With reference to FIGS. 1–4, it should be understood that the use of a marine vessel to tow a skier can be significantly aided by the preferred embodiment of the present invention which provides consistency during the initial acceleration from a standing position to a final desired boat speed. In the tow sports, such as wake boarding and water skiing, a high degree of precision is often required on the part of both the water skier and the operator of the marine vessel. Cruise control systems, such as those discussed above, are generally known to those skilled in the art and have provided significant help in these endeavors. While known cruise control systems address the steady state, or final desired speed issues for providing the predetermined boat speed, one of the remaining challenges for most tow sports, is the challenge of achieving repeatability and control in the process of “getting up” from a stationary position in the water to a position wherein the water skier is in a standing position and moving at the desired final speed of the marine vessel. Significant variation can occur in the engine torque needed to bring a skier from a stationary position in the water to an “on plane” condition. This engine torque can vary from approximately fifty foot pounds to approximately three hundred fifty foot pounds, depending on the weight of the skier. Repeatability in the acceleration profile during the beginning of the process is significantly important.

By using the preferred embodiment of the present invention, the operator of a marine vessel is able to select the skier's target speed and acceleration profile. The acceleration profiles, as described above, could vary from a relatively delicate starting process to a more aggressive starting process, wherein virtually the full power of the engine can be applied very rapidly.

In a preferred embodiment of the present invention, the acceleration profile comprises the initial acceleration portion, or first segment, and an overshoot portion, or second segment. The overshoot portion is perceived by the water skier as a more robust or aggressive start from a stationary position to an “on plane” position. This is a result of the vessel speed lagging the engine speed.

Seen in FIG. 4, all five levels, 9195, begin at the same initial engine speed and end at the same final engine speed, but vary significantly in the acceleration rate of the first segment and the overshoot of the second segment.

The processes by which the microprocessor 70 shown in FIG. 2 controls the operating speed of the engine 62 can vary from application to application and according to the various embodiments of the present invention. In a typical application, during the first segment of the acceleration profile and subsequent to a start command, the microprocessor 40 would repeatedly schedule the maximum demand, or thrust, ramp by increasing the opening of the throttle plate of the engine 62. Adjustments, to increase the rate of throttle plate movement or decrease the rate of throttle plate movement, would be made as a function of the launch intensity level. This limiting function would continuously be performed during the first segment of the acceleration profile. Then, after determining the desired percentage of overshoot for the second segment of the acceleration profile, the microprocessor would perform a generally similar function in order to achieve the desired shape of the acceleration profile, as discussed above in conjunction with FIG. 1. Alternatively, the microprocessor of the engine control module could vary the fuel injected into the cylinders of the engine, such as in a direct fuel injected engine, to achieve the desired demand at each instant during the time period of the acceleration profile. It should be understood that those skilled in the art of engine control have many alternative processes that are well known for controlling the engine speed at any particular instant in time. These processes can be performed at each instant in time over the time period of the acceleration profile to achieve the desired profile.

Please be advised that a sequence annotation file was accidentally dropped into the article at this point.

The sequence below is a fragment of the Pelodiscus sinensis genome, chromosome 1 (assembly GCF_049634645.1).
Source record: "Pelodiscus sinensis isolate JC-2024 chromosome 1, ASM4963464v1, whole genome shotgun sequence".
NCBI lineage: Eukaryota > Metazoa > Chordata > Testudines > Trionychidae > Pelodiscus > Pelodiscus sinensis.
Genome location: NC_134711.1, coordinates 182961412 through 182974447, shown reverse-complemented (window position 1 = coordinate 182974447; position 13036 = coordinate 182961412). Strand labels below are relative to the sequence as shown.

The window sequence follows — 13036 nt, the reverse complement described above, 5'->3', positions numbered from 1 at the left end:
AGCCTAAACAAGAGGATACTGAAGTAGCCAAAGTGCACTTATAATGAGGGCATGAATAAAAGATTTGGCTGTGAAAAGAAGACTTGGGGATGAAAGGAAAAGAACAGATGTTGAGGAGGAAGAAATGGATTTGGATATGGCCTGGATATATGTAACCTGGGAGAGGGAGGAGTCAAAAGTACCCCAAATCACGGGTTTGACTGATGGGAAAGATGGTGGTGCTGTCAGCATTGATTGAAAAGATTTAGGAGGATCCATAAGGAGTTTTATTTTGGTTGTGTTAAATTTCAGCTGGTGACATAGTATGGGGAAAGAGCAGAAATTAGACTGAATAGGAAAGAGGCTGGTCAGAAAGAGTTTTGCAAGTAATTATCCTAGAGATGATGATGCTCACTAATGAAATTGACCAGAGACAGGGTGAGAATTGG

Although the present invention has been described in considerable detail and illustrated to show a preferred embodiment, it should be understood that alternative embodiments are also within its scope.

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Referenced by
Citing PatentFiling datePublication dateApplicantTitle
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Classifications
U.S. Classification440/1, 440/84
International ClassificationB63H21/22
Cooperative ClassificationB63H21/22, B63H21/14
European ClassificationB63H21/22, B63H21/14
Legal Events
DateCodeEventDescription
Nov 10, 2014FPAYFee payment
Year of fee payment: 8
Nov 8, 2010FPAYFee payment
Year of fee payment: 4
Oct 2, 2009ASAssignment
Owner name: WOODWARD GOVERNOR COMPANY, COLORADO
Free format text: ASSIGNMENT OF ASSIGNORS INTEREST;ASSIGNOR:BRUNSWICK CORPORATION;REEL/FRAME:023319/0108
Effective date: 20081006
Oct 6, 2005ASAssignment
Owner name: BRUNSWICK CORPORATION, ILLINOIS
Free format text: ASSIGNMENT OF ASSIGNORS INTEREST;ASSIGNORS:EHLERS, JEFFERY C.;LEMANCIK, MICHAEL J.;HORAK, JAMES M.;REEL/FRAME:017076/0402;SIGNING DATES FROM 20050923 TO 20050930